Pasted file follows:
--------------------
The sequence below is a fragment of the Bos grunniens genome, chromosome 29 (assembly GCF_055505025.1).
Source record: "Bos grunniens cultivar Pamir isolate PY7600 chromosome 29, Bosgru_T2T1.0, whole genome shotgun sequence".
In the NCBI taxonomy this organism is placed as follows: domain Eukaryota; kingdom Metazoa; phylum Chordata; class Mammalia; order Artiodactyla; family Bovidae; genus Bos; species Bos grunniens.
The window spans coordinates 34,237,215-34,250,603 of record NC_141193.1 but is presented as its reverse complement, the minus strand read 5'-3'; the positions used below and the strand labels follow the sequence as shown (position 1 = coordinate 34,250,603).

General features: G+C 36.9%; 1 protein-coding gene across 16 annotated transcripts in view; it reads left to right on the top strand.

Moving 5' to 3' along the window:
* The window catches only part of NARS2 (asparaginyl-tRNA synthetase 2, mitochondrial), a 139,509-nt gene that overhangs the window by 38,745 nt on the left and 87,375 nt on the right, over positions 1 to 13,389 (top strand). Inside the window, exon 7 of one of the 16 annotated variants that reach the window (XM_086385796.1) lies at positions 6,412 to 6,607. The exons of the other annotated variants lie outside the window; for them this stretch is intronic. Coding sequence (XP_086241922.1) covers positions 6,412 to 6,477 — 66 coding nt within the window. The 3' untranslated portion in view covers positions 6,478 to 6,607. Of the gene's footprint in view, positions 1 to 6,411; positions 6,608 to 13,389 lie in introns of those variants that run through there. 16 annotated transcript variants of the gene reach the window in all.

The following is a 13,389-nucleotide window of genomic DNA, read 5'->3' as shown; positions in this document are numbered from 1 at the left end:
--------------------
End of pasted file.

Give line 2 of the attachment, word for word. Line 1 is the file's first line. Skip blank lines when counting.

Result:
Source record: "Bos grunniens cultivar Pamir isolate PY7600 chromosome 29, Bosgru_T2T1.0, whole genome shotgun sequence".